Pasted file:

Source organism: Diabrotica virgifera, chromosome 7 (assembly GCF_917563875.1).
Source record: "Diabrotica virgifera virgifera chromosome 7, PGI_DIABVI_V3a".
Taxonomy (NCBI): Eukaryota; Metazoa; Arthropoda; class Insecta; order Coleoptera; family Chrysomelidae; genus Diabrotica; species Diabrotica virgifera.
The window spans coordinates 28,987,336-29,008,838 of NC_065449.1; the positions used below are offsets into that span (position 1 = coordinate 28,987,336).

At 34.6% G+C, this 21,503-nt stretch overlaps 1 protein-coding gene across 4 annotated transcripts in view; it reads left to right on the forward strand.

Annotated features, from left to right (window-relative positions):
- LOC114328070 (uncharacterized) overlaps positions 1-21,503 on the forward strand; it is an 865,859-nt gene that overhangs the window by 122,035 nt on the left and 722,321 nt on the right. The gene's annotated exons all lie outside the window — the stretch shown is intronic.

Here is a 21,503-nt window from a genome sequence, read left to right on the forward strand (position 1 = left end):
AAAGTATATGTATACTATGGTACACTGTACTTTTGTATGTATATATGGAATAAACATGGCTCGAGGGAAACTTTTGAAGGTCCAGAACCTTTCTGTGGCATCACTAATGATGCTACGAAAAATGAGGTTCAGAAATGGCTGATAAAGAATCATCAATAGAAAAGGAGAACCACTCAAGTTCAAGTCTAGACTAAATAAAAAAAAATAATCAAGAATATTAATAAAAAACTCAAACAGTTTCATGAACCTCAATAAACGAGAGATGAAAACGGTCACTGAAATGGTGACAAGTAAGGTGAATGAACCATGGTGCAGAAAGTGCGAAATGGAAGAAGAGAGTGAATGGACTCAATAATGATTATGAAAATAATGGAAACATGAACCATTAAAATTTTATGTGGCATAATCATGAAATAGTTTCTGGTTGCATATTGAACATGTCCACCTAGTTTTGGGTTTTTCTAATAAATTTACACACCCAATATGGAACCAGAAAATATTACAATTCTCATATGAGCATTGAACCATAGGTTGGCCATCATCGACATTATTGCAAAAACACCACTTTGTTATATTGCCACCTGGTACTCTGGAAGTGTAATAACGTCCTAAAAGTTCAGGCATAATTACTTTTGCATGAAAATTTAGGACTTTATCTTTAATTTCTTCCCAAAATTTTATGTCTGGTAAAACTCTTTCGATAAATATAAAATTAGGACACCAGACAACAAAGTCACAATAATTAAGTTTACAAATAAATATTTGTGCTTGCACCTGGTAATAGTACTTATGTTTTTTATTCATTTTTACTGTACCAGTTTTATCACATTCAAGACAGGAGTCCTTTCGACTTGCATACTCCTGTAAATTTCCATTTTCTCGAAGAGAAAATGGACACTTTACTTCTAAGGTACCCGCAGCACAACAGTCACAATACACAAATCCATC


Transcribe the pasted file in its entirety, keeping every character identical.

Source organism: Diabrotica virgifera, chromosome 7 (assembly GCF_917563875.1).
Source record: "Diabrotica virgifera virgifera chromosome 7, PGI_DIABVI_V3a".
Taxonomy (NCBI): Eukaryota; Metazoa; Arthropoda; class Insecta; order Coleoptera; family Chrysomelidae; genus Diabrotica; species Diabrotica virgifera.
The window spans coordinates 28,987,336-29,008,838 of NC_065449.1; the positions used below are offsets into that span (position 1 = coordinate 28,987,336).

At 34.6% G+C, this 21,503-nt stretch overlaps 1 protein-coding gene across 4 annotated transcripts in view; it reads left to right on the forward strand.

Annotated features, from left to right (window-relative positions):
- LOC114328070 (uncharacterized) overlaps positions 1-21,503 on the forward strand; it is an 865,859-nt gene that overhangs the window by 122,035 nt on the left and 722,321 nt on the right. The gene's annotated exons all lie outside the window — the stretch shown is intronic.

Here is a 21,503-nt window from a genome sequence, read left to right on the forward strand (position 1 = left end):
AAAGTATATGTATACTATGGTACACTGTACTTTTGTATGTATATATGGAATAAACATGGCTCGAGGGAAACTTTTGAAGGTCCAGAACCTTTCTGTGGCATCACTAATGATGCTACGAAAAATGAGGTTCAGAAATGGCTGATAAAGAATCATCAATAGAAAAGGAGAACCACTCAAGTTCAAGTCTAGACTAAATAAAAAAAAATAATCAAGAATATTAATAAAAAACTCAAACAGTTTCATGAACCTCAATAAACGAGAGATGAAAACGGTCACTGAAATGGTGACAAGTAAGGTGAATGAACCATGGTGCAGAAAGTGCGAAATGGAAGAAGAGAGTGAATGGACTCAATAATGATTATGAAAATAATGGAAACATGAACCATTAAAATTTTATGTGGCATAATCATGAAATAGTTTCTGGTTGCATATTGAACATGTCCACCTAGTTTTGGGTTTTTCTAATAAATTTACACACCCAATATGGAACCAGAAAATATTACAATTCTCATATGAGCATTGAACCATAGGTTGGCCATCATCGACATTATTGCAAAAACACCACTTTGTTATATTGCCACCTGGTACTCTGGAAGTGTAATAACGTCCTAAAAGTTCAGGCATAATTACTTTTGCATGAAAATTTAGGACTTTATCTTTAATTTCTTCCCAAAATTTTATGTCTGGTAAAACTCTTTCGATAAATATAAAATTAGGACACCAGACAACAAAGTCACAATAATTAAGTTTACAAATAAATATTTGTGCTTGCACCTGGTAATAGTACTTATGTTTTTTATTCATTTTTACTGTACCAGTTTTATCACATTCAAGACAGGAGTCCTTTCGACTTGCATACTCCTGTAAATTTCCATTTTCTCGAAGAGAAAATGGACACTTTACTTCTAAGGTACCCGCAGCACAACAGTCACAATACACAAATCCATC